FINISHED! Next PJ Reading is Sun Nov 20 at 11:30 a.m.

Our last reading was special. The rain stopped and the poets came out to play. And so did the poetry fans. Susan McCaslin dazzled us with her ekphrastic poetry inspired by the works of Cézanne while Richard Osler rattled our emotional cupboards with his poems of unfiltered vulnerability.

pj-features-oct16-2016

Joining us on November 20 are Kate Braid and Richard Therrien. Both these exceptional writers already know we’re starting at an earlier time that day, so please make a note of our ‘brunch’ reading session that kicks off at 11:30am. In the meantime, here’s more about them…

Kate Braid

Kate Braid

Kate Braid has written, co-written and edited eleven books of non-fiction and prize-winning poetry.  Her latest books are a memoir, Journeywoman: Swinging a Hammer in a Man’s World about her 15 years in construction, and a book of poems, Rough Ground Revisited.  In 1995, with Sandy Shreve she edited the ground-breaking book, In Fine Form: The Canadian Book of Form Poems; its expanded second edition is now out.  In 2015 she was awarded the Mayor of Vancouver’s Award for the Literary Arts for showing leadership and support for Vancouver’s cultural community.  Check out her website.

Richard Therrien

Richard Therrien

 

Richard Therrien is an editor and writer living in North Vancouver. He has published poetry and prose in various periodicals, including Grain, The New Quarterly, Prairie Fire, Filling Station, Absinthe, and CV2. His chapbook Water Language Faith was published by Alfred Gustav Press (2012). He is co-author, with Dean Neu, of Accounting for Genocide, Canada’s Bureaucratic Assault on Aboriginal People (Fernwood Publishing/Zed Books, 2003). His poetry collection Sleeping in Tall Grass from the University of Alberta Press (Robert Kroetsch Series) launched in the Spring of 2016.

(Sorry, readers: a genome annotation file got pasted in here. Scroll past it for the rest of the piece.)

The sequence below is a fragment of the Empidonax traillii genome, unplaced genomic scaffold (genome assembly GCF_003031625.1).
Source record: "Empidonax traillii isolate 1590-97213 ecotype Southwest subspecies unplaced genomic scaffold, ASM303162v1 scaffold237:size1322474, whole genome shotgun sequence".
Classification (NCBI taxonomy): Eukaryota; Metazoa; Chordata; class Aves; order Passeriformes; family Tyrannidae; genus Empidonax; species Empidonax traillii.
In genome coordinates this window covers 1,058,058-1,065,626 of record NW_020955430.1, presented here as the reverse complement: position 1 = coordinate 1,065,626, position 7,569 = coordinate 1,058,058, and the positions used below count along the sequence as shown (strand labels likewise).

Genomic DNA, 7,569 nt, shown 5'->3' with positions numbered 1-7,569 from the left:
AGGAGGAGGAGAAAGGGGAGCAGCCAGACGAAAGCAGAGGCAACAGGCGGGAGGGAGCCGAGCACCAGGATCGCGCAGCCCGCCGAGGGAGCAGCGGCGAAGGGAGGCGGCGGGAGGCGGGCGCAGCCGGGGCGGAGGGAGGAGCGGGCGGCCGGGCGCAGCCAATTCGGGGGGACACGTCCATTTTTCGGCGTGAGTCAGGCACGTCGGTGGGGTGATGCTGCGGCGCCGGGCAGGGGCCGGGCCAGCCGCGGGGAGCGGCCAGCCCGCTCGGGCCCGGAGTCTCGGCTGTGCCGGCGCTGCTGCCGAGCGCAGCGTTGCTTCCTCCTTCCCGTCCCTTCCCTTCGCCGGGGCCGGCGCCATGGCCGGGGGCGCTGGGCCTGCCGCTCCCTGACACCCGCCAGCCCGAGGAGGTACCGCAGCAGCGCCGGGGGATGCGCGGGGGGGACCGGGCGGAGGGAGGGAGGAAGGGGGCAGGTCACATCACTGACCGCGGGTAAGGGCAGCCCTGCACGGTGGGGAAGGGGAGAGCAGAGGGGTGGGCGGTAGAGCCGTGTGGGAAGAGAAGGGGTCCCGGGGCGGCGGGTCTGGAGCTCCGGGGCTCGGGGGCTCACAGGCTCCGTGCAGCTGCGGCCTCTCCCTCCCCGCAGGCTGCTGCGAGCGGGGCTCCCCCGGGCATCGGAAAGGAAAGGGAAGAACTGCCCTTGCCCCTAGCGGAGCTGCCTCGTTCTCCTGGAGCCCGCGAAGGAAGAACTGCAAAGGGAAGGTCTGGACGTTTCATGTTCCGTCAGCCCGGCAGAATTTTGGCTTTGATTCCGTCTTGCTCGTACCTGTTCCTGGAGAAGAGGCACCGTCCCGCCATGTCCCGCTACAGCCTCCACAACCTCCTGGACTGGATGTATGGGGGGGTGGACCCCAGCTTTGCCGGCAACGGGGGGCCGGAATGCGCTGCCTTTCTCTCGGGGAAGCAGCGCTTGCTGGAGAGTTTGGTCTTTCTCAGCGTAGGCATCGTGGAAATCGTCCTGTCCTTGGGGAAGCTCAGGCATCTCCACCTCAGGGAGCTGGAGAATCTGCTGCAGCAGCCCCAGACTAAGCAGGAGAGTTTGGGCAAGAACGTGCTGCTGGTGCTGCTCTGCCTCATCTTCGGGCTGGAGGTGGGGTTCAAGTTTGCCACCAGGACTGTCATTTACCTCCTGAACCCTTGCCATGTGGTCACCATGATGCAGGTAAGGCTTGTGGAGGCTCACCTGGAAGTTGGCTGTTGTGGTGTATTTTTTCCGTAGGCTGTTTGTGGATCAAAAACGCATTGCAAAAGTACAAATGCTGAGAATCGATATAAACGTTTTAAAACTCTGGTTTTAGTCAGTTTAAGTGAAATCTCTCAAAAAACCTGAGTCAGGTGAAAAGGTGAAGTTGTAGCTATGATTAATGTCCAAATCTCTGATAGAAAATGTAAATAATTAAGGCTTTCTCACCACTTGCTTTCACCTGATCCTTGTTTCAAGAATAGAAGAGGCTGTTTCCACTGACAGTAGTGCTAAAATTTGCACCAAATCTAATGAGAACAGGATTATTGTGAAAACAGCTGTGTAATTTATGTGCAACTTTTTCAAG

So mark your calendars for Sunday November 20 and please don’t forget the earlier start time of 11:30am. Come early so can register for open mic and place your food & beverage order before we get underway. So see you for brunch!

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FINISHED! Next PJ Reading is Sun Oct 16 at 11:30 a.m. (Note new time!)

Simply put, this month’s reading was over-the-top. Having Eileen Kernaghan back with us after a long absence was so gratifying. And Henry Beissel’s reading had everyone captivated. It’s so rewarding having talented poets descend on Poetic Justice. It makes it so worthwhile bringing the likes of writers of such a high calibre to our series.

(l - r) Co-host James Felton, Eileen Kernaghan, Henry Beissel, and Co-Host Franci Louann

(l – r) Co-host James Felton, Eileen Kernaghan, Henry Beissel, and Co-host Franci Louann

In October, the tradition continues. At PJ we bring you an incredibly diverse line-up of poets where there is always one certainty: deep, uncompromising talent.

Joining us on October 16 are Susan McCaslin and Richard Osler. Both these exceptional writers already know we’re starting at an earlier time that day, so please make a note of our ‘brunch’ reading session that kicks off at 11:30am. Both Susan and Richard are on the verge of launching new publications. More about that in our newsletter. In the meantime, here’s more about them…

Susan McCaslin

Susan McCaslin